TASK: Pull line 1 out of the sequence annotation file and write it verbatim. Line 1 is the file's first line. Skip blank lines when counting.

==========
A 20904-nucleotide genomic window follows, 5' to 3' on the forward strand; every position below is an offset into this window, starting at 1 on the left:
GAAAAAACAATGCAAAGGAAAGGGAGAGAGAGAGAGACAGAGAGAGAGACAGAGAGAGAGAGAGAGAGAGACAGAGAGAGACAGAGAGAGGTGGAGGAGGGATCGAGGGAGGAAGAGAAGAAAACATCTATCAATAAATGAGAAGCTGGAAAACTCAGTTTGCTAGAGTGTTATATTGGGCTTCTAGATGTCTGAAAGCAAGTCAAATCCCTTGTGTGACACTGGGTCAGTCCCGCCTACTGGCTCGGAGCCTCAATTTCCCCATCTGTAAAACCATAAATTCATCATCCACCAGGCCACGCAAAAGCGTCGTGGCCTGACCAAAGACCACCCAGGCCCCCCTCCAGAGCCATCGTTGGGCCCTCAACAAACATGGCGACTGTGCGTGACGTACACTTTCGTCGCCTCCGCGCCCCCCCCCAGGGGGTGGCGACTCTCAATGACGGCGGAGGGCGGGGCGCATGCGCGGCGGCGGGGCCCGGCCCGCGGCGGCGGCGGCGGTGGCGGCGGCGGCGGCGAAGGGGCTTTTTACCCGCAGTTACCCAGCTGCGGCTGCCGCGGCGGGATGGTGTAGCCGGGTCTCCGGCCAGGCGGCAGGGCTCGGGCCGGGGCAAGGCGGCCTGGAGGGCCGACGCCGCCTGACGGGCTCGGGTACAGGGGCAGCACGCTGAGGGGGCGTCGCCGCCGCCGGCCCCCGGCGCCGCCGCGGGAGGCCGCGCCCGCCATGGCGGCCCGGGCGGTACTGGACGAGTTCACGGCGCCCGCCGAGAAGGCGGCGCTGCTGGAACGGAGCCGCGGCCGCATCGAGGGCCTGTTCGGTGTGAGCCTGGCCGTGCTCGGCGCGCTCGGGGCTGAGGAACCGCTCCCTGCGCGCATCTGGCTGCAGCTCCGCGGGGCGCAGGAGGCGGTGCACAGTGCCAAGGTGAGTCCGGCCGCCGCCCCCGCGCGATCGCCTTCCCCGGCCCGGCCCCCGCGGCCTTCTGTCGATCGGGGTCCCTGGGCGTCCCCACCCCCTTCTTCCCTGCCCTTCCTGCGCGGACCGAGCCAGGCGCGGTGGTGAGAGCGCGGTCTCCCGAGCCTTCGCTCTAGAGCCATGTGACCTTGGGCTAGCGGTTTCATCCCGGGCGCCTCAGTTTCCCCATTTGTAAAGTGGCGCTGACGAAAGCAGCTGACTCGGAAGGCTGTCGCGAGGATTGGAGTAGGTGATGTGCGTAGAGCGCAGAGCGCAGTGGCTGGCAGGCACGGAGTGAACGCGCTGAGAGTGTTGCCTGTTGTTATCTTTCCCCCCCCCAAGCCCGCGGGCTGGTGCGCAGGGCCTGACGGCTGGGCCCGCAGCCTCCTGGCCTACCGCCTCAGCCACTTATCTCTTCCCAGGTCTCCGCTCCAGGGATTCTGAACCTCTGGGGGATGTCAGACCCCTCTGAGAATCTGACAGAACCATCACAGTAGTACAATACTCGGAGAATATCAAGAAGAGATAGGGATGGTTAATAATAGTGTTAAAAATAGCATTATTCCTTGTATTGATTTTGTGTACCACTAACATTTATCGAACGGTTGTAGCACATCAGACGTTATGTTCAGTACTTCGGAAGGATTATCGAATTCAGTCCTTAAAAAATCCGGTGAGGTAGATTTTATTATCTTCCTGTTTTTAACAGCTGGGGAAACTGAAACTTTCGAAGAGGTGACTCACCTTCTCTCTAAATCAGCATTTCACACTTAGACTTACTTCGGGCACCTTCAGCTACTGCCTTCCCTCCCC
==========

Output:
A 20904-nucleotide genomic window follows, 5' to 3' on the forward strand; every position below is an offset into this window, starting at 1 on the left: